Manufacturing growing, advancing technologically

The Internet of Things is changing how factories are built.

Manufacturing slowed somewhat in December and January 2014 and 2015, but continues to grow in the U.S. The strength of the dollar made it difficult for U.S. goods to compete on the export market. However, the manufacturing sector itself still has strong expansion potential as more companies have begun to hire people who are skilled in the expertise currently required of someone working in the industry.

The business of manufacturing has changed since a time when most of the work done on a factory floor was by hand. Currently, the labor demanded of people working now is primarily based on programming machines and operating robotic systems. In fact, the industry is already turning even further in the direction of automation. There is one conceptual factory in Korea almost entirely based on robots and other machines, with humans doing very little work aside from operating and maintaining equipment, along with using computer systems to ensure proper efficiency levels are maintained.

Manufacturing grows despite a slow period in January
Although manufacturing grew through the beginning of the year, according to The Associated Press it was still a slow period. In spite of this, manufacturing will likely continue to be a major source of expansion in the U.S. economy as more workers enter the labor market with the skills that companies need to continue operations and grow existing factories.

At a recent job fair in Sharonville, Ohio, the recruiters explained they were looking for people with experience in machining, according to the Dayton Daily News.

"We're looking for CNC machinists with three to five years' experience. Programming is a plus, but we do our programming offline, so it's not a must," said Terry Kilbarger, manufacturing manager for RB Tool & Manufacturing Co. of Mount Health, the Daily News reported. "Right now CNC machinists who can program are pretty hard to find. They're in high demand, but the ones we are finding are very good."

Because demand is so high, many companies have begun hiring people out of trade school - training them in programming and other basic skills. Hiring for attitude has become a way for businesses to grow their candidate pool without sacrificing the overall quality of work being produced. For someone just entering the workforce, this is a good thing because other parts of the U.S. economy aren't necessarily getting people jobs as readily.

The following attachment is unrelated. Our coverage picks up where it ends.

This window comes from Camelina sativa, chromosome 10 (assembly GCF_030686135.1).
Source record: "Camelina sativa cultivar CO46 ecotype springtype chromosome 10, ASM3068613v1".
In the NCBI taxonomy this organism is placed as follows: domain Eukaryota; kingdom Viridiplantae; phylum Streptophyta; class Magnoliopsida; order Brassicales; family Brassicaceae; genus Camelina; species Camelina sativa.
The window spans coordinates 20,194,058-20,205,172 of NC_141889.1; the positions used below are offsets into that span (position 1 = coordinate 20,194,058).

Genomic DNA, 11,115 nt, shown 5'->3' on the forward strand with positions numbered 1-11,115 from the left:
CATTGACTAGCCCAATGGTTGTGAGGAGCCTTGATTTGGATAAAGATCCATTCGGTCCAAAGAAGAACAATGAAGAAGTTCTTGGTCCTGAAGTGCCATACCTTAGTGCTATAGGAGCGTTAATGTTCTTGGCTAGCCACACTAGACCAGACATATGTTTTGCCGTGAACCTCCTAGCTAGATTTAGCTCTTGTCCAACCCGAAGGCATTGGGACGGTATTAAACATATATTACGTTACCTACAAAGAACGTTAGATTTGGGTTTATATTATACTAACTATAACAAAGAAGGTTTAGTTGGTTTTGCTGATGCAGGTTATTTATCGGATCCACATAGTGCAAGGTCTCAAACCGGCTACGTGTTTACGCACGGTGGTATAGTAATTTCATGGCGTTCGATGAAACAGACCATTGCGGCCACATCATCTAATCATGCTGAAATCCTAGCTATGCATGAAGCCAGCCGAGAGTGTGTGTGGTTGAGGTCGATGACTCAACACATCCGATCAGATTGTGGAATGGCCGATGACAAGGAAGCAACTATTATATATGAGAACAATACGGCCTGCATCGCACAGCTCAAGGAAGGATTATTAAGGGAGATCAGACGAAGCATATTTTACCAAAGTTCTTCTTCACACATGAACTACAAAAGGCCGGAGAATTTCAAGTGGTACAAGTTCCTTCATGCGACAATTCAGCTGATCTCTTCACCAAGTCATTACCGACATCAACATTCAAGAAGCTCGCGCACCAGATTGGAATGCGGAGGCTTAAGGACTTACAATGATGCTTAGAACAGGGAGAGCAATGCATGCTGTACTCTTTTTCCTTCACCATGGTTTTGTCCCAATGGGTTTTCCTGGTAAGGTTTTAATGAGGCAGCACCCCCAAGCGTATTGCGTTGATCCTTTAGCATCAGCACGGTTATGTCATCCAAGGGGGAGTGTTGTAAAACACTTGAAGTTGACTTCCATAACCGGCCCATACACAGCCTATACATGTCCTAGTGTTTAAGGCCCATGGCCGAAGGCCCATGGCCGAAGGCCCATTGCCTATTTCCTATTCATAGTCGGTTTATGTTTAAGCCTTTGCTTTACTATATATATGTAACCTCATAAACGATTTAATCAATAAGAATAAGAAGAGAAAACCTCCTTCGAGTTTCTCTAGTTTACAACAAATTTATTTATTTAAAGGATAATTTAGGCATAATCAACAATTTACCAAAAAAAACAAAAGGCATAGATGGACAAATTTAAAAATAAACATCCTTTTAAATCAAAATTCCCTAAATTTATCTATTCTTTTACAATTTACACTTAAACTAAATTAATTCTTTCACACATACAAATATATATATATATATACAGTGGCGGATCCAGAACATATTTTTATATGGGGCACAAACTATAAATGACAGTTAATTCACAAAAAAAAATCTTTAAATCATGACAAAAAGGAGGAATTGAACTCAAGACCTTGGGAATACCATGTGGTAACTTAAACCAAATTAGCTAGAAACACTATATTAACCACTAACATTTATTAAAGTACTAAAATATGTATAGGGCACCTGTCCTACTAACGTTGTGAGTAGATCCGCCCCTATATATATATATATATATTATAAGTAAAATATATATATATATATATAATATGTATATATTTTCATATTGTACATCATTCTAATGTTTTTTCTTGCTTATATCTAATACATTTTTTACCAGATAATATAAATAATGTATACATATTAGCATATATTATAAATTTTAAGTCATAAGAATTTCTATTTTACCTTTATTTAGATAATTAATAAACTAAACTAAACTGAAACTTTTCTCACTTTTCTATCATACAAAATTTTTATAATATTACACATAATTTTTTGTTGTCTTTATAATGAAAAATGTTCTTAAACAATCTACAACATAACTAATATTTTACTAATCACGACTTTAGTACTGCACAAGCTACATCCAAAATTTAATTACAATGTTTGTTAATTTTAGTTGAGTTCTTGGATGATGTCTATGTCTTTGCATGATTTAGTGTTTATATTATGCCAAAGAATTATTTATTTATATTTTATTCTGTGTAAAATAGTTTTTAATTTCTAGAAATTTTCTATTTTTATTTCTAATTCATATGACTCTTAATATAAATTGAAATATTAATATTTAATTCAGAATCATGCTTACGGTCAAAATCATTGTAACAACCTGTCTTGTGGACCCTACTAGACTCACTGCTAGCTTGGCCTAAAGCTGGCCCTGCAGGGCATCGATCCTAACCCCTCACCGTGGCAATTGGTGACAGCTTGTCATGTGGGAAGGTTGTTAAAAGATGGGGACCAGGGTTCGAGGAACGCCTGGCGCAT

In order to get ahead in this field, it helps to have technical abilities having to do with machines and computers. This is because factories are increasingly growing towards a state where nearly all of the manual parts of a job are replaced with robots.

The Internet of Things and manufacturing
A factory in North Chuncheong, Korea, is pointing the way towards a future in which computers handle almost every aspect of a factory through the Internet of Things, according to Korea Joongang Daily. In modern factories in the U.S., machines have the ability to communicate with a central computer that processes the information and makes most of the decisions about product mix and other efficiency issues.

"Because each facility automatically operates and controls its operation, production is fast and precise," said Kim Joong-Young, a manager at the LSIS Cheongju factory, said to Korea Joongang Daily. "About 20,000 completed units of 38 different electricity control-related products are produced at this smart factory every day without delays. Our production here is automated up to 95 percent."

In a factory like this, most of the humans are there to monitor robots and ensure that everything is running smoothly. In such a future, people in the industry will face a growing need to know how to maintain and program machines, so that they will remain relevant in increasingly robotized facilities.

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